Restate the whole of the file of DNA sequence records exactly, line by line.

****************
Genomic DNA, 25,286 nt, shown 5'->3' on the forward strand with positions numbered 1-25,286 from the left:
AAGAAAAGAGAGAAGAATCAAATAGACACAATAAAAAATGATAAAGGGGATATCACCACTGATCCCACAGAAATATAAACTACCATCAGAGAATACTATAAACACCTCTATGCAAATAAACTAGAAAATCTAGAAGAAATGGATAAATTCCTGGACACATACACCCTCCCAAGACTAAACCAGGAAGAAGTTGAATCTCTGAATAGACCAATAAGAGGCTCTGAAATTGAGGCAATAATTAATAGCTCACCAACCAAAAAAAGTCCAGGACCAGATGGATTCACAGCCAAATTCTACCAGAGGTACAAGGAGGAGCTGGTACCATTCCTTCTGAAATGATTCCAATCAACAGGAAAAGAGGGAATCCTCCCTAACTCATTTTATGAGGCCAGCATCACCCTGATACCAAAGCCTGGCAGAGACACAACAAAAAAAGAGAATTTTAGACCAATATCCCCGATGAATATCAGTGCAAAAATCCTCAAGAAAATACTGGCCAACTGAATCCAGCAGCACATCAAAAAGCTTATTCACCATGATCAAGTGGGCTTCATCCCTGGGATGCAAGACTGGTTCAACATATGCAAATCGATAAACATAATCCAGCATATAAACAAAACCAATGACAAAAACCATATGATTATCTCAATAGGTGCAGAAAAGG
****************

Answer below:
Genomic DNA, 25,286 nt, shown 5'->3' on the forward strand with positions numbered 1-25,286 from the left:
AAGAAAAGAGAGAAGAATCAAATAGACACAATAAAAAATGATAAAGGGGATATCACCACTGATCCCACAGAAATATAAACTACCATCAGAGAATACTATAAACACCTCTATGCAAATAAACTAGAAAATCTAGAAGAAATGGATAAATTCCTGGACACATACACCCTCCCAAGACTAAACCAGGAAGAAGTTGAATCTCTGAATAGACCAATAAGAGGCTCTGAAATTGAGGCAATAATTAATAGCTCACCAACCAAAAAAAGTCCAGGACCAGATGGATTCACAGCCAAATTCTACCAGAGGTACAAGGAGGAGCTGGTACCATTCCTTCTGAAATGATTCCAATCAACAGGAAAAGAGGGAATCCTCCCTAACTCATTTTATGAGGCCAGCATCACCCTGATACCAAAGCCTGGCAGAGACACAACAAAAAAAGAGAATTTTAGACCAATATCCCCGATGAATATCAGTGCAAAAATCCTCAAGAAAATACTGGCCAACTGAATCCAGCAGCACATCAAAAAGCTTATTCACCATGATCAAGTGGGCTTCATCCCTGGGATGCAAGACTGGTTCAACATATGCAAATCGATAAACATAATCCAGCATATAAACAAAACCAATGACAAAAACCATATGATTATCTCAATAGGTGCAGAAAAGG